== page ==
Exploring the GRIN Lens Design Space
GRIN Lenses have many more degrees of freedom over traditional lenses.
What sort of effects can we achieve in this space? What are the limitations?
What can GRIN Lenses do that traditional refractive lenses cannot? Vice Versa?
Pretty ill-defined question, so instead...
We know some (Luneburg, Maxwell, etc.), but what about other objectives?
Assuming our desired inputs, what refractive field generates the desired output?
(We will ignore wavelength)
The cost objective can be anything as long as its a function of \(x\) and \(v\)
An example is an image formation model, where each ray carries constant irradiance
The goal is to have multiple images based on direction
Every integration step is a "layer" in the graph
Each time step in the simulation adds to the computation graph.
Halving the step size effectively doubles the computation graph!
Too low of a step size means the volume itself will be undersampled.
A method for computing the derivative of interest via a set of partial differential equations
Calculating the adjoint state \(\mu\) gives us the value needed for the derivative of interest
With this value, we can use a gradient based optimizer like Adam, SGD, BFGS, etc.
\(\mu\) can be thought of as the error vector at the boundary being parallel transported back through the volume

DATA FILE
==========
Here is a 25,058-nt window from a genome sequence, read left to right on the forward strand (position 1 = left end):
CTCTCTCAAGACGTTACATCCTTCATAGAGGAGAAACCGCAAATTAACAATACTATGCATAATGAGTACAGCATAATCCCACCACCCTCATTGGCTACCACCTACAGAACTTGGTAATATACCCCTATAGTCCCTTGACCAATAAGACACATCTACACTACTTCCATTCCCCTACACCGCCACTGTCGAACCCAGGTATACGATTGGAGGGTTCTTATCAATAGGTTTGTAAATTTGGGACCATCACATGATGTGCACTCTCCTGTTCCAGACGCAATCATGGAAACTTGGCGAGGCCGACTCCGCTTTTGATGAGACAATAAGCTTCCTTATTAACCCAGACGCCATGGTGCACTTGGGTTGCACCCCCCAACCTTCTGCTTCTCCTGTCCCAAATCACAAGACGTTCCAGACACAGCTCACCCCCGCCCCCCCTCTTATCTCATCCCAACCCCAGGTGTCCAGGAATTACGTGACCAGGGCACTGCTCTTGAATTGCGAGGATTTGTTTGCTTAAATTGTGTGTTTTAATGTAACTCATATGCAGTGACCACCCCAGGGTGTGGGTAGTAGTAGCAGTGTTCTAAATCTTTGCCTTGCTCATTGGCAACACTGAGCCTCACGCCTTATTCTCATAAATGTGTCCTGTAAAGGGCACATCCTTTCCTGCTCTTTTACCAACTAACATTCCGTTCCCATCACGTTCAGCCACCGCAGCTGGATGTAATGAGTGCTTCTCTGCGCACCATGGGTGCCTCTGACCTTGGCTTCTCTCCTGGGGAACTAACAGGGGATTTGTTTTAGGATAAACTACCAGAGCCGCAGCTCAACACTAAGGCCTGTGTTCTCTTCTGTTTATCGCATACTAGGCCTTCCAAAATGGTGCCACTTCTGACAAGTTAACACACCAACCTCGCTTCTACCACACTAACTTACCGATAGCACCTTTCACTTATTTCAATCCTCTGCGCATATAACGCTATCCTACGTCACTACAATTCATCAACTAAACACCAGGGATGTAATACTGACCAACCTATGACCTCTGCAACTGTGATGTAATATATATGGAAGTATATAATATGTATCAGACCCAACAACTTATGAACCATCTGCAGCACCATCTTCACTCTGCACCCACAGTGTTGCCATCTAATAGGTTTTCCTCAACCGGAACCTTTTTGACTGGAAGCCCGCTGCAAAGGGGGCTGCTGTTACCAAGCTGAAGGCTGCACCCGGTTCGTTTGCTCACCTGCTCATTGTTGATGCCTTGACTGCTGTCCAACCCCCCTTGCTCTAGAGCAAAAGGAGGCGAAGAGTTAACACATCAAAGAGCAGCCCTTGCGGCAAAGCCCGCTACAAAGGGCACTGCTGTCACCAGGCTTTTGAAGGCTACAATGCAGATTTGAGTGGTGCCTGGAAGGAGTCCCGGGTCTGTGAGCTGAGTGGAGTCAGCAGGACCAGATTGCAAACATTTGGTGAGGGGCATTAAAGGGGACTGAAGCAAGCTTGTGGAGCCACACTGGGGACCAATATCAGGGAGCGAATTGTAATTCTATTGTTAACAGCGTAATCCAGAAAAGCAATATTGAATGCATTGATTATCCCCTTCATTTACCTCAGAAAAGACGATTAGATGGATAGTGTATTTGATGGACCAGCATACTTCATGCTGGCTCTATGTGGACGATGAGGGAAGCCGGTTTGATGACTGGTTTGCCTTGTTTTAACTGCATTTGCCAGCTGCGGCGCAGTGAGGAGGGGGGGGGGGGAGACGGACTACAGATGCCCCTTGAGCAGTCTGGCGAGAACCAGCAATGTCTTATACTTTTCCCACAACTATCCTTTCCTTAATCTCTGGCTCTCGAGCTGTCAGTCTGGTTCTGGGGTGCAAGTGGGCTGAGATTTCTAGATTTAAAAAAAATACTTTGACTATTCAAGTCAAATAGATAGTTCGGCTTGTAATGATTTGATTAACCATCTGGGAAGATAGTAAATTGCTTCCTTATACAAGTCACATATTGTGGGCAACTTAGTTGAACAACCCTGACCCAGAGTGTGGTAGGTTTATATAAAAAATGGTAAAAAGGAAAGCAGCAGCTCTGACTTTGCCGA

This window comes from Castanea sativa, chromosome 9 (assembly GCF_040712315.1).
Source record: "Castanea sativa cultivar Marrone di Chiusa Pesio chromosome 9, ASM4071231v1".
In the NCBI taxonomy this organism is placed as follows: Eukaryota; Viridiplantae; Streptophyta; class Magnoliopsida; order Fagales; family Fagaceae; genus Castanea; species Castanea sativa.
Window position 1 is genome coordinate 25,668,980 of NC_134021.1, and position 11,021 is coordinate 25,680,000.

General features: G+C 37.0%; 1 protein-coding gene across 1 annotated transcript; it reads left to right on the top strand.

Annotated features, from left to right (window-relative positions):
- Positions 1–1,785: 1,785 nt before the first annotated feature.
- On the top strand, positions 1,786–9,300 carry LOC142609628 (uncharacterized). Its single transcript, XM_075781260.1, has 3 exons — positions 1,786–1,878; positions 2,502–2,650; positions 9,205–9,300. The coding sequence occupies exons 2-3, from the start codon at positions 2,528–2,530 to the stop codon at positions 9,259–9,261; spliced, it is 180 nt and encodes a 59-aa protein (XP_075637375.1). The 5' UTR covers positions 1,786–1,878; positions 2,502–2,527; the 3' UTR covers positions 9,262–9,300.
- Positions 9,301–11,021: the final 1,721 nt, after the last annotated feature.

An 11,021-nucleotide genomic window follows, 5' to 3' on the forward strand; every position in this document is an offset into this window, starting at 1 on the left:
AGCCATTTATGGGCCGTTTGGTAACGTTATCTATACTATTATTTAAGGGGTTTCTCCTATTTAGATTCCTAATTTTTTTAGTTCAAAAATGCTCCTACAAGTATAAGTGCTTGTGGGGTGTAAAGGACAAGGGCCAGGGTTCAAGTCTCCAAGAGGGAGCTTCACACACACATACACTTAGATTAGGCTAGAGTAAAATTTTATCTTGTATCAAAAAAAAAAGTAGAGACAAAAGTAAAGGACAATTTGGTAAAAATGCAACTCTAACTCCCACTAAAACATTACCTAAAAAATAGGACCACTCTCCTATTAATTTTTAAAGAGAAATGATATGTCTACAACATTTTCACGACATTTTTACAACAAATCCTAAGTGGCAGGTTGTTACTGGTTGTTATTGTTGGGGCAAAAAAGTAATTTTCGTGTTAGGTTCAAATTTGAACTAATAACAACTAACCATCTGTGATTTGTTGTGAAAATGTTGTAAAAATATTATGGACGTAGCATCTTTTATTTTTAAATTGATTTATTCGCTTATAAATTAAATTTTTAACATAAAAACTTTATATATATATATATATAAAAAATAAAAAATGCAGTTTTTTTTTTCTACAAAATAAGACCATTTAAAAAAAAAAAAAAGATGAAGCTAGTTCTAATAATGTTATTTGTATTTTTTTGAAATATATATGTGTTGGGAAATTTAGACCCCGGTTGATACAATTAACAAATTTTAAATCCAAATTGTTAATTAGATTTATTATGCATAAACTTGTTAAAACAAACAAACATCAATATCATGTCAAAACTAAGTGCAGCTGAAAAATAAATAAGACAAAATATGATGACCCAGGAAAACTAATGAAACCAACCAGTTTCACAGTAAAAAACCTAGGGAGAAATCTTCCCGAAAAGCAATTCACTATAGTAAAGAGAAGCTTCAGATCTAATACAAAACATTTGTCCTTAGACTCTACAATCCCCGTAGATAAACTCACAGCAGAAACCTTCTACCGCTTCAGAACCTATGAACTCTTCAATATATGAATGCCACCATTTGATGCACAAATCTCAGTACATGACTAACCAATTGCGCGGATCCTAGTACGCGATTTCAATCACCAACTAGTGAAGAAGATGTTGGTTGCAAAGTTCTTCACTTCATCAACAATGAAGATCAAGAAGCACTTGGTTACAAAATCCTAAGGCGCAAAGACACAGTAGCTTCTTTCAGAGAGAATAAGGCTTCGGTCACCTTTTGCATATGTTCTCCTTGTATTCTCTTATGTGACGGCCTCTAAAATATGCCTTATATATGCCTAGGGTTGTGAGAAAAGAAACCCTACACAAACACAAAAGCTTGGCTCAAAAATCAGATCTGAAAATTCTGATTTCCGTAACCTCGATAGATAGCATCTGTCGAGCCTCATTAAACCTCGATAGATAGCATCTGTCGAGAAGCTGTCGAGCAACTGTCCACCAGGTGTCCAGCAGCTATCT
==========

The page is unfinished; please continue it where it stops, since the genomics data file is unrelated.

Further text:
We still need the path for the adjoint state, since its defined on the path.
Naively, this means that we have to save the whole path, which has the same problem as before.
The optical paths of the rays are "symplectic" or reversible.
AD can also achieve these results, it would just take much longer and use more memory.
Same near-far setup, but use a geometric cost objective instead
signed distance field
The energy distribution isn't uniform. That isn't a constraint in the optimization.
As long as the ray reaches the circle, the loss will go to zero.
The Luneburg lens can be defined by a geometric property rather than an index profile.
It works! We can match the actual Luneburg profile with just the geometric description.
What sort of things would be cool to see?
What other experiments should I try?